The Justice Department on Friday charged a Russian woman for her alleged role in a conspiracy to interfere with the 2018 U.S. election, marking the first criminal case prosecutors have brought against a foreign national for interfering in the upcoming midterms.
Elena Khusyaynova, 44, was charged with conspiracy to defraud the United States. Prosecutors said she managed the finances of “Project Lakhta,” a foreign influence operation they said was designed “to sow discord in the U.S. political system” by pushing arguments and misinformation online about a host of divisive political issues, including immigration, the Confederate flag, gun control and the National Football League national-anthem protests.
The charges against Khusyaynova came just as the Office of the Director of National Intelligence warned that it was concerned about “ongoing campaigns” by Russia, China and Iran to interfere with the upcoming midterm elections and the 2020 race — an ominous warning just weeks before voters head to the polls.
In a statement, the ODNI said officials “do not have any evidence of a compromise or disruption of infrastructure that would enable adversaries to prevent voting, change vote counts or disrupt our ability to tally votes in the midterm elections.” But the statement noted: “We are concerned about ongoing campaigns by Russia, China and other foreign actors, including Iran, to undermine confidence in democratic institutions and influence public sentiment and government policies. These activities also may seek to influence voter perceptions and decision making in the 2018 and 2020 U.S. elections.”
The announcement, which was joined by the Justice Department, FBI and Department of Homeland Security, came on the eve of a trip national security adviser John Bolton is making to Moscow, where he is expected to raise the issue with his counterparts.
Court papers said Khusyaynova’s operation was funded by Russian oligarch Yevgeniy Prigozhin and two companies he controls: Concord Management and Consulting, and Concord Catering. A criminal complaint filed against the woman charges that she managed the finances of Project Lakhta, including detailed expenses for activities in the United States, such as paying for activists, advertisements on social media, the registration of domain names, the purchase of proxy servers and the promotion of news postings on social media.
Between 2016 and 2018, Project Lakhta’s proposed operating budget exceeded $35 million, although only a portion of that money targeted the United States, prosecutors said.
Investigating Russian interference in U.S. elections has largely been the purview of special counsel Robert S. Mueller III, though his probe is focused on the 2016 election and the Trump campaign.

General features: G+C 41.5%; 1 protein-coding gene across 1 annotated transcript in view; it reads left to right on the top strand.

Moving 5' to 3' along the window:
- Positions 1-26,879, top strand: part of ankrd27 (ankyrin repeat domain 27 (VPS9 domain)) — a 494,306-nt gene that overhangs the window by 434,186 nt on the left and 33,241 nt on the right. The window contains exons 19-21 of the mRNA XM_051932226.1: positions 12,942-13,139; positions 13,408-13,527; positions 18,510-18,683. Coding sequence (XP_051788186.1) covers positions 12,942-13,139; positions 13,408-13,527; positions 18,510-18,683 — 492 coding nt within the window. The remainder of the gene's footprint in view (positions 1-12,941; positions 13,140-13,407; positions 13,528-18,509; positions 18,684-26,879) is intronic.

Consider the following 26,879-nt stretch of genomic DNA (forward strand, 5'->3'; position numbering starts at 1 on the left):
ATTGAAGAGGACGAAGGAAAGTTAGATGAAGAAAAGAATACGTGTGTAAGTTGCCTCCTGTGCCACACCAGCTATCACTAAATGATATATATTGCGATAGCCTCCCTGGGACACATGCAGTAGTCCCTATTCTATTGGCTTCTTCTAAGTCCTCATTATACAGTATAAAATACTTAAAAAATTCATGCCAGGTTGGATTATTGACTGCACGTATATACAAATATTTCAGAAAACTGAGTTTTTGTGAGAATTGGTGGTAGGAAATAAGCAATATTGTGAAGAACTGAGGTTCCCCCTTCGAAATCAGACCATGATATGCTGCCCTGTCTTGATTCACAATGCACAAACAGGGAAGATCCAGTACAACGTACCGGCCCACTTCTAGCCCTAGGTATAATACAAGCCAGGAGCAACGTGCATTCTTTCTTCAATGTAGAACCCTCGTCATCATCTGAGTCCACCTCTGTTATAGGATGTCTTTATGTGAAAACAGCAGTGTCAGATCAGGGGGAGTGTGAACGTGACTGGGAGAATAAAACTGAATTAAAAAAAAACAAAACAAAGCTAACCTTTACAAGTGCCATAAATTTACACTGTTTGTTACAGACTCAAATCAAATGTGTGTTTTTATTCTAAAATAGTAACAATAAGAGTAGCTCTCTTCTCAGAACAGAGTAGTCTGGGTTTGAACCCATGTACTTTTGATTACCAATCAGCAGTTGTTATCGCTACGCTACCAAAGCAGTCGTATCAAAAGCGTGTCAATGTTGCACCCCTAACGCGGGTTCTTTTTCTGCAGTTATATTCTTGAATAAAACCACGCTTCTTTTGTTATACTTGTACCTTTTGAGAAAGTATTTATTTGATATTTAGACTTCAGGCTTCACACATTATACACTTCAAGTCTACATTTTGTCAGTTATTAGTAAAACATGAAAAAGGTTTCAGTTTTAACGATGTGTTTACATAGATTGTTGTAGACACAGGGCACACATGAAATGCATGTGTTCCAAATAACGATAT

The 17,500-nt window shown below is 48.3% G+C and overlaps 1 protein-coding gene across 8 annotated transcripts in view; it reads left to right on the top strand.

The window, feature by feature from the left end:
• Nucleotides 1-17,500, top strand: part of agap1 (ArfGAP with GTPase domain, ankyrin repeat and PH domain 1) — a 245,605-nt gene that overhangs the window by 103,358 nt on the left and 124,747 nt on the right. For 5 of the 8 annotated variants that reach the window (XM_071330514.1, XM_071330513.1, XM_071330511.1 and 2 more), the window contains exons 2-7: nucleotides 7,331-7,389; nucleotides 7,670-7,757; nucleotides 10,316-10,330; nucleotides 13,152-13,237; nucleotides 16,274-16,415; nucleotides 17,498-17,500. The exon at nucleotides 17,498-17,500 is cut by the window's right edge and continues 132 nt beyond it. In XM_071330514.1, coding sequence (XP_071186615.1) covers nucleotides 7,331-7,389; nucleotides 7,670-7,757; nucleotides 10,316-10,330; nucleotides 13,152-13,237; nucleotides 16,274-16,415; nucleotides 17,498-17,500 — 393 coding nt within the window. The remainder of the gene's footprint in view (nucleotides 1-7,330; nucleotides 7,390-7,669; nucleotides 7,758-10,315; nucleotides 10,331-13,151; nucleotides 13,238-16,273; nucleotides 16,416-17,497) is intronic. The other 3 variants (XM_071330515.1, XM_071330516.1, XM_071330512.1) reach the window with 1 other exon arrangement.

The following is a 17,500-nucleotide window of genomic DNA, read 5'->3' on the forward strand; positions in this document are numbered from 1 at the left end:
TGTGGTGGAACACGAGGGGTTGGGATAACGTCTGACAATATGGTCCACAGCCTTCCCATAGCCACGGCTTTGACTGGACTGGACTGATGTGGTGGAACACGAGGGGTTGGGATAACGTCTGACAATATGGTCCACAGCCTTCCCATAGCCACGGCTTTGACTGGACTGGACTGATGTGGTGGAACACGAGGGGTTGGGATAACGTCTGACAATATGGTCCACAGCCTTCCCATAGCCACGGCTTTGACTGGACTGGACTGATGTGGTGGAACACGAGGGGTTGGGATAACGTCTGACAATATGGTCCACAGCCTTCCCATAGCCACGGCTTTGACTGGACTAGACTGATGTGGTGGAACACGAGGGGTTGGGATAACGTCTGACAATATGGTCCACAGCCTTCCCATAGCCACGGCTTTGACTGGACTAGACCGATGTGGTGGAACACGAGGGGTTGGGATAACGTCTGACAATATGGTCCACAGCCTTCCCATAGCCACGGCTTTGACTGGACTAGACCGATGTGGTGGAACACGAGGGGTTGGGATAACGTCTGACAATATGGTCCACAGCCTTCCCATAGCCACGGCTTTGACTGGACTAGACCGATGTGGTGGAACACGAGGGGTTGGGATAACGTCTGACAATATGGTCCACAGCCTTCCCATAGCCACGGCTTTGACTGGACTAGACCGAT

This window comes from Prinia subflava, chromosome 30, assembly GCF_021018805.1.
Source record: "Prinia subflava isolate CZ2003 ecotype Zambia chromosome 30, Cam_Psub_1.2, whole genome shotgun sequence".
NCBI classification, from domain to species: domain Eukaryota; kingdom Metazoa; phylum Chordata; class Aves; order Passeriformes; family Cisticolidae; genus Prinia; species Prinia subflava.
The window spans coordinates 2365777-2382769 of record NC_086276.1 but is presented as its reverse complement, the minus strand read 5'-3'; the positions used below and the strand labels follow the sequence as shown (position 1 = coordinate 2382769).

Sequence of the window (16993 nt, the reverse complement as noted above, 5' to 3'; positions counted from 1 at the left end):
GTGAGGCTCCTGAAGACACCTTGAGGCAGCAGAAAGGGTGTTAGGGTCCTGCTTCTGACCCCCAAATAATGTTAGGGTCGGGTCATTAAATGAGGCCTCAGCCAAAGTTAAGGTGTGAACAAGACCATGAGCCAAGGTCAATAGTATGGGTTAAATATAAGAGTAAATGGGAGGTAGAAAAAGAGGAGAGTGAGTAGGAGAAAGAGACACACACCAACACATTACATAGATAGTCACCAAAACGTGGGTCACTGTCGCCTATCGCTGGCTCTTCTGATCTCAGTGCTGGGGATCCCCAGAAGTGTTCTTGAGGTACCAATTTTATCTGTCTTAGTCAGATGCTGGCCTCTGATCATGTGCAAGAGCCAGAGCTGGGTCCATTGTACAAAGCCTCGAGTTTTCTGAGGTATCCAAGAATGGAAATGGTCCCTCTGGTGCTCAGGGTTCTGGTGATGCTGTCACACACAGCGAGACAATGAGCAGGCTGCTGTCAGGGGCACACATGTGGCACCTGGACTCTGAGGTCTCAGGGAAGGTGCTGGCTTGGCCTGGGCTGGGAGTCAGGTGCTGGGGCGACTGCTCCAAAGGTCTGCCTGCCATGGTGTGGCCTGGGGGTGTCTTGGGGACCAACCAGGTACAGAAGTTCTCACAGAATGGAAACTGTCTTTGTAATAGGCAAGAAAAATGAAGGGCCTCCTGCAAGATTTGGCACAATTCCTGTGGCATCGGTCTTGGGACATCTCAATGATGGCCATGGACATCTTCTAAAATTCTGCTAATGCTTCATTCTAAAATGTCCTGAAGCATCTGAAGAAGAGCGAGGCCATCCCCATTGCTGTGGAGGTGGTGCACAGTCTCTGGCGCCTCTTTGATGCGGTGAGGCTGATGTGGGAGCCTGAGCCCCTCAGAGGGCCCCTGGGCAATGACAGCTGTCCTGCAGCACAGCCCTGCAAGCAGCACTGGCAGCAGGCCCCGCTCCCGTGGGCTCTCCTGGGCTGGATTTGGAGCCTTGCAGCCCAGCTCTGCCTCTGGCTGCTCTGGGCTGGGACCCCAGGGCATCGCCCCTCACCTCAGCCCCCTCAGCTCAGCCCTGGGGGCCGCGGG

Mueller, whose work is ongoing, charged a dozen Russian military officers with hacking Democrats’ computers, as well as 13 people and three companies that his prosecutors allege ran an online propaganda operation to push voters away from Hillary Clinton and toward Donald Trump in 2016. What remains to be seen is how and whether Mueller can connect President Trump or his campaign to those efforts.
The Justice Department has separately been assessing how it should respond to foreign influence operations targeting U.S. elections, and this summer it issued a lengthy report on the topic. U.S. officials have warned repeatedly about foreign attempts to influence the 2018 midterms.
The FBI and the Department of Homeland Security have set up foreign-influence task forces to detect such operations and share threat information within the government, with technology firms and with state and local election officials. Senior officials have said that while foreign actors continue to engage in activities targeting social media and election systems, they have not seen the level of activity that they witnessed in 2016.
Deputy Attorney General Rod J. Rosenstein in July announced a new policy to alert the public to foreign operations targeting U.S. democracy, such as the one Russia undertook in 2016. Trump also signed an executive order last month authorizing additional sanctions against countries or people that interfere in U.S. elections, though some lawmakers say the measure does not go far enough.
The issue is a particularly fraught one for federal prosecutors. Justice Department policies call for investigations of election-related crimes to be conducted in such a way that minimizes the impact the probe could have on the election, and prosecutors are generally instructed to avoid taking overt steps in cases near in time to an election. The Justice Department’s recent report, though, noted that “public exposure and attribution of foreign influence operations can be an important means of countering the threat and rendering those operations less effective.”
Former FBI Director James B. Comey faced criticism for talking publicly on the eve of the election about the bureau resuming its investigation of Hillary Clinton, while keeping secret the separate probe into possible ties between the Kremlin and the Trump campaign.